This work is a polemical one against those Greeks who were attacking Judaism, its laws and beliefs. The issue continues in the next paragraph, which also contains the text which the author quotes:


“xvi. (151) To begin then a good way backward, I would advance this, in the first place, that those who have been admirers of good order, and of living under common laws, and who began to introduce them, may well have this testimony that they are better than other men, both for moderation and such virtue as is agreeable to nature. (152) Indeed their endeavor was to have every thing they ordained believed to be very ancient, that they might not be thought to imitate others, but might appear to have delivered a regular way of living to others after them. (153) Since then this is the case, the excellency of a legislator is seen in providing for the people's living after the best manner, and in prevailing with those that are to use the laws he ordains for them, to have a good opinion of them, and in obliging the multitude to persevere in them, and to make no changes in them, neither in prosperity nor adversity. (154) Now I venture to say, that our legislator is the most ancient of all the legislators whom we have ally where heard of; for as for the Lycurguses, and Solons, and Zaleucus Locrensis, and all those legislators who are so admired by the Greeks, they seem to be of yesterday, if compared with our legislator, insomuch as the very name of a law was not so much as known in old times among the Grecians. (155) Homer is a witness to the truth of this observation, who never uses that term in all his poems; for indeed there was then no such thing among them, but the multitude was governed by wise maxims, and by the injunctions of their king. It was also a long time that they continued in the use of these unwritten customs, although they were always changing them upon several occasions. (156) But for our legislator, who was of so much greater antiquity than the rest, (as even those that speak against us upon all occasions do always confess,) he exhibited himself to the people as their best governor and counselor, and included in his legislation the entire conduct of their lives, and prevailed with them to receive it, and brought it so to pass, that those that were made acquainted with his laws did most carefully observe them.”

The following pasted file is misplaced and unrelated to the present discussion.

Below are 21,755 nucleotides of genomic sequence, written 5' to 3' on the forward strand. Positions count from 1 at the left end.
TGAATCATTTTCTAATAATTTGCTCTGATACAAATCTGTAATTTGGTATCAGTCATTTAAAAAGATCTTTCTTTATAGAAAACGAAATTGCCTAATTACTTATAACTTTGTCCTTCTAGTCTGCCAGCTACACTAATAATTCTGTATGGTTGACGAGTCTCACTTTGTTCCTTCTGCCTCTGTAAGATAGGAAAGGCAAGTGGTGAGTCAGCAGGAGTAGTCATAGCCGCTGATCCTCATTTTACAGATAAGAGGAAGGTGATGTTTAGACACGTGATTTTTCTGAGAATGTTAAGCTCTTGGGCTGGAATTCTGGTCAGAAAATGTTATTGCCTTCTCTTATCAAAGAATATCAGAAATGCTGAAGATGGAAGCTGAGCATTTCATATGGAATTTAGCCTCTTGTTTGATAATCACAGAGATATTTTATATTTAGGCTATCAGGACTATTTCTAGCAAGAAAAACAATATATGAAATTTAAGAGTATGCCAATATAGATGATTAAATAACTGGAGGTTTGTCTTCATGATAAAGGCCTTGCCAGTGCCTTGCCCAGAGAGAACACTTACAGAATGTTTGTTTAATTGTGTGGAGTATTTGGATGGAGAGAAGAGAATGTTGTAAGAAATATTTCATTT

We need to make the following observations:

  1. In NO PLACE are the Pharisees or the leaders of the Jewish people mentioned.
  2. Sections 151-153 are talking about the views of the GREEKS THEMSELVES!
  3. ONLY in 154 does he mention Moses as being more ancient then the lawgivers like Solon, who were revered by the Greeks for their wisdom and ancientness.
  4. All that is being talked of, concerning Judaism, is the ancientness of the giving of the Torah to Moses.


We must now conclude that, Williams has lied about what Josephus. As to Gruber, since he has already quoted from Contra Apion, he seems to be deceptive, using a distortion from a secondary source, when he has the primary available to himself.


© Moshe Shulman 2007 http://www.judaismsanswer.com